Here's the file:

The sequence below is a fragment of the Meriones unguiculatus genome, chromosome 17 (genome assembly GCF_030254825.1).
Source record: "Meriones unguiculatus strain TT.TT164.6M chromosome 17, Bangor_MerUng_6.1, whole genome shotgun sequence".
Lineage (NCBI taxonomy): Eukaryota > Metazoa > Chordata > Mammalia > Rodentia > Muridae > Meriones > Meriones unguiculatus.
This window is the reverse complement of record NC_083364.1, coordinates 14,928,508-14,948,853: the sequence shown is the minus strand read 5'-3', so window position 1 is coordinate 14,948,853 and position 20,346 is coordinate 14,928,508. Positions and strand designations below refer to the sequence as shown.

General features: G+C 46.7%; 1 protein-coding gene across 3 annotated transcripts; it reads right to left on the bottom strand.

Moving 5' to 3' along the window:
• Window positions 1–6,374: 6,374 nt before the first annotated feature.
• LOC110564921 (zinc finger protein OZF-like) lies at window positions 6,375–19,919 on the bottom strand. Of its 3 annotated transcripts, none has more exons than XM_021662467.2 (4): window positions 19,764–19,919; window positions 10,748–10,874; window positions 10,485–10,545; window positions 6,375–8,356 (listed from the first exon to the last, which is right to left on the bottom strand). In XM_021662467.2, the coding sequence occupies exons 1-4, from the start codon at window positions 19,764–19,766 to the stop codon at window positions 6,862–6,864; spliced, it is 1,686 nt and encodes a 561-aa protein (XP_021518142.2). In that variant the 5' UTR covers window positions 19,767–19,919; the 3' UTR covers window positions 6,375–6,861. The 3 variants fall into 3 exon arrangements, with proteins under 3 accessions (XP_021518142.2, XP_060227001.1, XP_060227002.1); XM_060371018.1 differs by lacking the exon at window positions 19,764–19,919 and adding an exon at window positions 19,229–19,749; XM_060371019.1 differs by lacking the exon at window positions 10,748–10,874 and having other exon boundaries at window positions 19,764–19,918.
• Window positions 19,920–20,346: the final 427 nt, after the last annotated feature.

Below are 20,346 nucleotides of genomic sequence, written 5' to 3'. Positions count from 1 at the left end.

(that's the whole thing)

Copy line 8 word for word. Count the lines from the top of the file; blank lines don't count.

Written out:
• LOC110564921 (zinc finger protein OZF-like) lies at window positions 6,375–19,919 on the bottom strand. Of its 3 annotated transcripts, none has more exons than XM_021662467.2 (4): window positions 19,764–19,919; window positions 10,748–10,874; window positions 10,485–10,545; window positions 6,375–8,356 (listed from the first exon to the last, which is right to left on the bottom strand). In XM_021662467.2, the coding sequence occupies exons 1-4, from the start codon at window positions 19,764–19,766 to the stop codon at window positions 6,862–6,864; spliced, it is 1,686 nt and encodes a 561-aa protein (XP_021518142.2). In that variant the 5' UTR covers window positions 19,767–19,919; the 3' UTR covers window positions 6,375–6,861. The 3 variants fall into 3 exon arrangements, with proteins under 3 accessions (XP_021518142.2, XP_060227001.1, XP_060227002.1); XM_060371018.1 differs by lacking the exon at window positions 19,764–19,919 and adding an exon at window positions 19,229–19,749; XM_060371019.1 differs by lacking the exon at window positions 10,748–10,874 and having other exon boundaries at window positions 19,764–19,918.